An important trend in sociological research is the increase in the number and size of projects that qualify as policy-oriented. By this we mean research focused on a specific problem and funded by a government agency, the results of which are to be combined with other knowledge to formulate or implement legislation. Two of the major factors contributing to this trend are the increased demand for sociological data (as in the Coleman study cited in text Chapter 2) and the attractiveness to sociologists of being involved in making policy. The glamour of policy research has been a powerful incentive for sociologists to identify areas for research, write proposals, and spend a great deal of time and effort in the name of policy analysis.
An example of the size some research projects can reach is the research into the effects of guaranteed incomes on the work effort of the poor, the stability of their families, changes in consumption patterns, and so on.
More than $60 million was spent in conducting this research (Watts, 1971).
As policy research in all sciences has become more common, concern about the conduct of such research has grown. Alarming revelations about questionable conduct in biomedical research has precipitated congressional concern for stricter regulation. Some examples include research on organ and tissue transplantation, the thalidomide scandal in Germany, and research in New York where live cancer cells were injected into patients without their knowledge or consent (Barber, 1973).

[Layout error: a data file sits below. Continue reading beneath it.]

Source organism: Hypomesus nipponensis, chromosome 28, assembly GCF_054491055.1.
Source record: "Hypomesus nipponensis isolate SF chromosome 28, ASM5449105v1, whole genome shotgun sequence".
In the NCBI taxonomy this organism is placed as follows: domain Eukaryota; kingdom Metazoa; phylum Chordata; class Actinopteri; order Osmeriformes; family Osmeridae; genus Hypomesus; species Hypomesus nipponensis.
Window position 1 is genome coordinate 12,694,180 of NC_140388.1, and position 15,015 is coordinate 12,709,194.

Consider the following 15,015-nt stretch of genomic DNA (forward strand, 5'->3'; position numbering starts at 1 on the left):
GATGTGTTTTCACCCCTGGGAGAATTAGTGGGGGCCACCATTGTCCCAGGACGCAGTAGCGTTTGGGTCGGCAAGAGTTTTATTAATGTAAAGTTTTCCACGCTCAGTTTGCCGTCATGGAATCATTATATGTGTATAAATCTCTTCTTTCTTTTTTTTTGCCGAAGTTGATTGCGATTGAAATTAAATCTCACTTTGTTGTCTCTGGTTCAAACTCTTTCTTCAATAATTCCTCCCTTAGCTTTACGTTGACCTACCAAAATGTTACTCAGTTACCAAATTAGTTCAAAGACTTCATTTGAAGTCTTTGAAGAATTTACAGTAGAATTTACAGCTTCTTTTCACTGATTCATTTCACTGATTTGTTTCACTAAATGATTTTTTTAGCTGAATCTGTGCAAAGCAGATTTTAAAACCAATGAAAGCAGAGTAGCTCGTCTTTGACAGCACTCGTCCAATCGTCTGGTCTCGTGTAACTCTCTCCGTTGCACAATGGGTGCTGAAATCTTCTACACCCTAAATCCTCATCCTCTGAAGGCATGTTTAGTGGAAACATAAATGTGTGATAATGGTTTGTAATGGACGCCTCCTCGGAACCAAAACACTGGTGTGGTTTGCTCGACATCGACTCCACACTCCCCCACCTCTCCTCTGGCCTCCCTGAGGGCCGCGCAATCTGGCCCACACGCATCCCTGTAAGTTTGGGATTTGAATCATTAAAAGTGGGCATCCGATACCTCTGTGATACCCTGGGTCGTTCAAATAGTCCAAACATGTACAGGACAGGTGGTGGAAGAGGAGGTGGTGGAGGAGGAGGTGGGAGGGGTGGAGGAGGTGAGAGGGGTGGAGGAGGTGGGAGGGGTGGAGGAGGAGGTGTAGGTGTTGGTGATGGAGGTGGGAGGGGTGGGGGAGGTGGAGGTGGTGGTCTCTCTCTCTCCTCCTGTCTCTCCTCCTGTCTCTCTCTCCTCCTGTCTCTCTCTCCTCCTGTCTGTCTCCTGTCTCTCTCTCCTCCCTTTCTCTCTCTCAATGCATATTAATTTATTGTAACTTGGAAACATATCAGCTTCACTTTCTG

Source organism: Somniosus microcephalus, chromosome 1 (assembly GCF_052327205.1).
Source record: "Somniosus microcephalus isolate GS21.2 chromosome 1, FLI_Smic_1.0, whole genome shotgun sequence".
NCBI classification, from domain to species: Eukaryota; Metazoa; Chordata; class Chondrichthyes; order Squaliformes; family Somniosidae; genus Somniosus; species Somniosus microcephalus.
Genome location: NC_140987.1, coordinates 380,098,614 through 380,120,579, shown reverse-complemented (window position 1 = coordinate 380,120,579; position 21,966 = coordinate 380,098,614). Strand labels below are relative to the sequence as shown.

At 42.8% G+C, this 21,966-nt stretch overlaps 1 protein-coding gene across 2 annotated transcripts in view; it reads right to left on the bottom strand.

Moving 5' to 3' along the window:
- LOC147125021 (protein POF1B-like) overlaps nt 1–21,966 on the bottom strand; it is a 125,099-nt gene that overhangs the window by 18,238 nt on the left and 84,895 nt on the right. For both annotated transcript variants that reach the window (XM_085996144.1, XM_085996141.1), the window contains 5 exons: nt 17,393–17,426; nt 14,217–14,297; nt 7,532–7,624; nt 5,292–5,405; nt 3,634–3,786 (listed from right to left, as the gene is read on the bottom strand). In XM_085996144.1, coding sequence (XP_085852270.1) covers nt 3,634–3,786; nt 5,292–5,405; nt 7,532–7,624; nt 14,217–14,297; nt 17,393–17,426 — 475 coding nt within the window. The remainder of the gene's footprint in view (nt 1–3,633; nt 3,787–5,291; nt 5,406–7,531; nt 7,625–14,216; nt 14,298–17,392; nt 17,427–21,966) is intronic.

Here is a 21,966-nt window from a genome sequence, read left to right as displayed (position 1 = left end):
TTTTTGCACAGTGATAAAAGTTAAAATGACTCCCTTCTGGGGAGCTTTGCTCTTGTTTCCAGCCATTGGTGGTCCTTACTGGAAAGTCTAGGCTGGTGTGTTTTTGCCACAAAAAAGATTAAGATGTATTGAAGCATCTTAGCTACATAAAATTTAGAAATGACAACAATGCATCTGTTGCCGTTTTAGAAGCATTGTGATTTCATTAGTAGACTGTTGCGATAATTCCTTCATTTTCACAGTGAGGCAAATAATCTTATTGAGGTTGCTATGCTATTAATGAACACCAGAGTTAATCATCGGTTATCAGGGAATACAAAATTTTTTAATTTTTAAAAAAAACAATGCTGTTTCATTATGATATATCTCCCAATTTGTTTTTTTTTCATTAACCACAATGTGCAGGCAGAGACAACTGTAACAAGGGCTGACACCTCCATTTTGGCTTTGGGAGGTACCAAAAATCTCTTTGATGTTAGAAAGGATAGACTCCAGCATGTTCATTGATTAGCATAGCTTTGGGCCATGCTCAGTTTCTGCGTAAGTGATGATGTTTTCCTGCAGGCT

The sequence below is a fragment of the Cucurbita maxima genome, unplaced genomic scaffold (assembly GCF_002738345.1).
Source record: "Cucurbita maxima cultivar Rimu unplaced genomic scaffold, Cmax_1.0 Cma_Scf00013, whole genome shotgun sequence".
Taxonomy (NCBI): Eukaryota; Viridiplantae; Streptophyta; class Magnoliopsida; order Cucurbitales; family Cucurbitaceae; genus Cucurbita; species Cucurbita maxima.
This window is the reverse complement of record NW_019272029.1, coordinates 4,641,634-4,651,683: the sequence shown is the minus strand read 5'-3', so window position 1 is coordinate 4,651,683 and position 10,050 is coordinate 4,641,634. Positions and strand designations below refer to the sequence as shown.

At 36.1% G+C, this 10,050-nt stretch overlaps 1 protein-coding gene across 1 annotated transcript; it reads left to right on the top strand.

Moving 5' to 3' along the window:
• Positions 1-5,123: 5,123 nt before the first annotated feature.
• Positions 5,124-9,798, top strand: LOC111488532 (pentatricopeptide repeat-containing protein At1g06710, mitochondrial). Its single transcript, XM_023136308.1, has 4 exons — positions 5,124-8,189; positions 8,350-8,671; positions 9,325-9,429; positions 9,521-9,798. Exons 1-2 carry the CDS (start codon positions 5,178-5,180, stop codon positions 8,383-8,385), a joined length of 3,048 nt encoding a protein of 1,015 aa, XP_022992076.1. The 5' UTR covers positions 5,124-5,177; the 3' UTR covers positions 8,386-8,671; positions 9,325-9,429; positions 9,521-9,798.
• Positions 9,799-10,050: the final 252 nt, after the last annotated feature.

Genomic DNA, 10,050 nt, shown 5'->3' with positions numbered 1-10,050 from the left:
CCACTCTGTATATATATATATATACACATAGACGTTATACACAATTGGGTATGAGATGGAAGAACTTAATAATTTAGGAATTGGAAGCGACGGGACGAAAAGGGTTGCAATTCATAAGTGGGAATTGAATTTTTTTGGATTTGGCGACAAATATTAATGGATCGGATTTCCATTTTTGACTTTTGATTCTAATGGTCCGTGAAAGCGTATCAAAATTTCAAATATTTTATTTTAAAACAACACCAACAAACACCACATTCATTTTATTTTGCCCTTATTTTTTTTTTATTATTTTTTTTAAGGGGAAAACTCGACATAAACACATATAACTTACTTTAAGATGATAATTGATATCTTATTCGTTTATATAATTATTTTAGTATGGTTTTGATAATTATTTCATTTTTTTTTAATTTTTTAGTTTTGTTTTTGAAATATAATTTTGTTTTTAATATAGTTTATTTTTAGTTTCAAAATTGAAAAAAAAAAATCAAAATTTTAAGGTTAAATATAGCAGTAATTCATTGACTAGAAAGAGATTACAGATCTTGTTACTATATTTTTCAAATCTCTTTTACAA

Two celebrated cases in sociological research created a debate that continues today. A research effort named Project Camelot, which was ostensibly a study of social change in developing nations, was revealed to be in fact a government-sponsored project for counterinsurgency (Horowitz, 1967; Bernard, 1966; Edmonson, et. al., 1966; Goode, 1966; Johnson, 1967; Van Den Berghe, 1967). An uproar of...